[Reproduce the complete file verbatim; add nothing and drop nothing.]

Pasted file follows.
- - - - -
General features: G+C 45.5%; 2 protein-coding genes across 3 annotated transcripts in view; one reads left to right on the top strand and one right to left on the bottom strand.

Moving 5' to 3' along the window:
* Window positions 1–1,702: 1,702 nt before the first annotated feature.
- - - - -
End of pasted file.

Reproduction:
General features: G+C 45.5%; 2 protein-coding genes across 3 annotated transcripts in view; one reads left to right on the top strand and one right to left on the bottom strand.

Moving 5' to 3' along the window:
* Window positions 1–1,702: 1,702 nt before the first annotated feature.